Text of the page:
Using mini dental implants to support immediately placed permanent ceramic restorations is controversial, however; there is ample support in the literature for using mini dental implants to support single tooth and multiple tooth restorations.4, 5, 6

Once the patient grew accustomed to the implant-supported lower bridges, she asked to have her upper denture stabilized with implants as well.

The upper arch was restored with mini implants supporting Zest LOCATOR attachment because the attachment housings have a lower vertical profile than the traditional ball-shaped mini dental implant abutments. While the increased height of the traditional mini implants are advantageous for fixed bridge restorations, in the anterior maxilla, a taller implant may require adding acrylic to the anterior portion of the denture. This could have an undesirable effect on the patient’s phonetics. Zest LOCATOR attachments require 4 mm of acrylic versus 6 mm to 7 mm for a ball attachment-type mini dental implant. Because of bone height and the health of the patient, only four implants were necessary to stabilize the upper denture.

This case highlights some common problems with mini implant stabilization of a removable appliance. The problem with any acrylic restoration supported by implants is weak areas in the acrylic of the denture base. This can lead to fracture of the denture.Using chairside pickup materials exacerbates these problems because the pickup materials are not methyl acrylic but typically a BIS-GMA product. The BIS-GMA does not create a chemical bond with the acrylic, only a mechanical attachment.  This makes the denture base even weaker and prone to fracture.

By performing the laboratory technique described here and having the attachments held in place with pressure cured methyl acrylic, the strength of the removable is maximized.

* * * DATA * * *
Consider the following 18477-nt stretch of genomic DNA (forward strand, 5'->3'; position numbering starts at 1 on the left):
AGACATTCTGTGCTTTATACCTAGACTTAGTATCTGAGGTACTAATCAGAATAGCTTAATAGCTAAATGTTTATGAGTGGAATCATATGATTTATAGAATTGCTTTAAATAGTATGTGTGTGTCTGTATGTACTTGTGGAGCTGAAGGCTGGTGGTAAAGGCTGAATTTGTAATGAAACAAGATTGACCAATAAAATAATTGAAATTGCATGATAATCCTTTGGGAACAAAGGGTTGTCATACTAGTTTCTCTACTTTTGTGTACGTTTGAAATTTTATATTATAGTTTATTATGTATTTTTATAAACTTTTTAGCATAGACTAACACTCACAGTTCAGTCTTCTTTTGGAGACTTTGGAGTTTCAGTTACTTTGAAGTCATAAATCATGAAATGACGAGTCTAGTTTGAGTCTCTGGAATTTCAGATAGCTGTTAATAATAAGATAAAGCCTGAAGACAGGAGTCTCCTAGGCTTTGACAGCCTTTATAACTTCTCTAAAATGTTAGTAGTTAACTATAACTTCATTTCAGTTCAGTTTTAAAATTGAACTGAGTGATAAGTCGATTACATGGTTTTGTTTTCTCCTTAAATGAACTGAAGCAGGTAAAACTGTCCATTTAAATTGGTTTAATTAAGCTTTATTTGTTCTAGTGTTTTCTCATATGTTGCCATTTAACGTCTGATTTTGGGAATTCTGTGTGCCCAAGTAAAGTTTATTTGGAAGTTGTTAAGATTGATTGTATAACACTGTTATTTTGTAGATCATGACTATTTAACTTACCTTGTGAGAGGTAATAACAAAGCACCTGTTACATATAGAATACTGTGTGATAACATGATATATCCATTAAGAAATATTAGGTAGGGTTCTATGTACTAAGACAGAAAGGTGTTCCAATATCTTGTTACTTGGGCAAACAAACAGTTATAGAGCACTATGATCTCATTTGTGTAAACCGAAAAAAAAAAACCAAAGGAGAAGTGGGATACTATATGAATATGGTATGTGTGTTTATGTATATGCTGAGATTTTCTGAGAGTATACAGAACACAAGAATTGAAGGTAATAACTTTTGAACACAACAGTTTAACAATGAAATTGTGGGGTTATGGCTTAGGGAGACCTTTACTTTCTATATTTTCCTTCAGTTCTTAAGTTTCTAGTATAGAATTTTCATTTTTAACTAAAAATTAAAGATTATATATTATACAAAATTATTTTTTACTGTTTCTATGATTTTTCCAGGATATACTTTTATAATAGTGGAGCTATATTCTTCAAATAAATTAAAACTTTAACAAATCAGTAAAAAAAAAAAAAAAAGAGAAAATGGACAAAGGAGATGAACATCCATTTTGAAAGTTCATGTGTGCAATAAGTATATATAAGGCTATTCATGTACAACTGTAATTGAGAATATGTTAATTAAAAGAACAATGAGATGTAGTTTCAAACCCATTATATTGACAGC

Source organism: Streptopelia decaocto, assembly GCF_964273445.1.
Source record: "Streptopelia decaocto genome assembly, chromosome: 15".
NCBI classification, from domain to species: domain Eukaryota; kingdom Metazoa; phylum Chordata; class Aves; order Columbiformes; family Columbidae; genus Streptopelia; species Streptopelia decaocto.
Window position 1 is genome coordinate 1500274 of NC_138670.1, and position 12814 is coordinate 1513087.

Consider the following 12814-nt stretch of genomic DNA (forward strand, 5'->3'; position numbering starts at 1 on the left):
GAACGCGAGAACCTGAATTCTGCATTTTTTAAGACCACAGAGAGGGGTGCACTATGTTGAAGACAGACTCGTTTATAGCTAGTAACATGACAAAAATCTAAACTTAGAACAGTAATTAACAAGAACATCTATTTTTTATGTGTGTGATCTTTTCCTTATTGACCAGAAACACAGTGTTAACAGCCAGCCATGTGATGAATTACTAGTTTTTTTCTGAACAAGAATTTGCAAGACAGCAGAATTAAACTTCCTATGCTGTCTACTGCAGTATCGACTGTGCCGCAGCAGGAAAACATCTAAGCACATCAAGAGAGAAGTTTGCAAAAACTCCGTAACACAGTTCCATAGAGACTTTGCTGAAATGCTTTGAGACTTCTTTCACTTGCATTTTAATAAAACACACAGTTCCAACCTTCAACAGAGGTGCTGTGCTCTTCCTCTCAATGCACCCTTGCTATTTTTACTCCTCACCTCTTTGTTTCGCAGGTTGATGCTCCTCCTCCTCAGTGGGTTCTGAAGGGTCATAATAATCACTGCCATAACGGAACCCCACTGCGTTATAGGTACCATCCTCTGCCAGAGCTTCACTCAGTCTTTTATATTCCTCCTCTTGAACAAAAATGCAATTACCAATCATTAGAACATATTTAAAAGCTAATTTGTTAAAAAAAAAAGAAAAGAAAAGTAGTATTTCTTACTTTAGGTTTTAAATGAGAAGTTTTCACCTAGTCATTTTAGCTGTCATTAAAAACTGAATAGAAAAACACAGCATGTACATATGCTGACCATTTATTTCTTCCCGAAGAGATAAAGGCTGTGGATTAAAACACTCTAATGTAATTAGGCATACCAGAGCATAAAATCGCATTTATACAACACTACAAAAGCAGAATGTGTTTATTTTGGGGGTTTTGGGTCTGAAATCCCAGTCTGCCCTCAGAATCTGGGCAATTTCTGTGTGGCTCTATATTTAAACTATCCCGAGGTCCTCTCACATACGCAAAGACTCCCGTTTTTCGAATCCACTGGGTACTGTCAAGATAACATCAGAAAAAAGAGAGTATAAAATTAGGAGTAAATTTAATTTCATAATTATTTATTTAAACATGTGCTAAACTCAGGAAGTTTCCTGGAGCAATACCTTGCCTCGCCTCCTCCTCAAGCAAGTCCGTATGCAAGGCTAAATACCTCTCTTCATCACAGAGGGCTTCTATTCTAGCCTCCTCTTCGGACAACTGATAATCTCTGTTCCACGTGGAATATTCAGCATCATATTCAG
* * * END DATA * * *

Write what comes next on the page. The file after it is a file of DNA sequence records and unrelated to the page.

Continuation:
These patients must be warned that they can generate stronger chewing forces than a patient who has simple conventional partial and complete dentures. There are denture teeth available with more resistance to wear than conventional acrylic teeth.7 Because of their additional strength, SR Phonares® (Ivoclar Vivadent) denture teeth were used in the maxillary denture. In spite of this, the patient was told that implant-supported dentures will wear considerably faster than most dentures wear and will need to be replaced much more often than traditional dentures.

Figure 9H: Implant-retained denture in place


A young, partially edentulous patient was successfully restored using mini dental implants and CEREC-fabricated restorations for the lower arch. Her upper arch was restored with a complete denture supported on four Zest locator mini implants.

The advantages of this treatment include:

The disadvantages of this treatment are that the upper denture will need to be replaced much more frequently than a traditional denture. This information must be related to the patient prior to treatment.


Special thanks to Mr. Dan Emmerman and DBE Photography.

Douglas Wright, DDS, graduated from the University of Maryland in 1985. After serving 4 years in the United States Navy, Dr. Wright operated a private practice in Maryland. After 10 years in practice, he joined the staff at the Washington DC Veterans Administration Medical Center. Now, Dr. Wright is in private practice in Harrisonburg, Virginia. He is married to Karen Wright and has three children: Nicholas, Julia, and Rosemary.


  1. American College of Prosthodontists. Missing teeth. American College of Prosthodontists website. Accessed January 3, 2017.
  2. Dawson PE. Evaluation, Diagnosis and Treatment of Occlusal Problems. 2nd Edition. St. Louis, MO: Mosby; 1989:41-44.
  3. The Journal of Prosthetic Dentistry. Glossary of prosthodontic terms. J Prosthet Dent. 2005;94(1):10-92.
  4. Kumari P, Verma M, Sainia V, Gupta A, Gupta R, Gill S. Mini-implants, mega solutions: a case series. J Prosthodont. 2016;25(8):682-686.
  5. Flanagan D. Fixed partial dentures and crowns supported by very small diameter dental implants in compromised sites. Implant Dent. 2008;17(2):182-191.
  6. Shatkin TE, Shatkin S, Oppenheimer BD, Oppenheimer AJ. Mini dental implants for long-term fixed and removable prosthetics: a retrospective analysis of 2514 implants placed over a five-year period. Compend Contin Educ Dent. 2007;28(2):92-99.
  7. Hahnel S, Behr M, Handel G, Rosentritt M. Two-body wear of artificial acrylic and composite resin teeth in relation to antagonist material. J Prosthet Dent. 2009;101(4)269-278.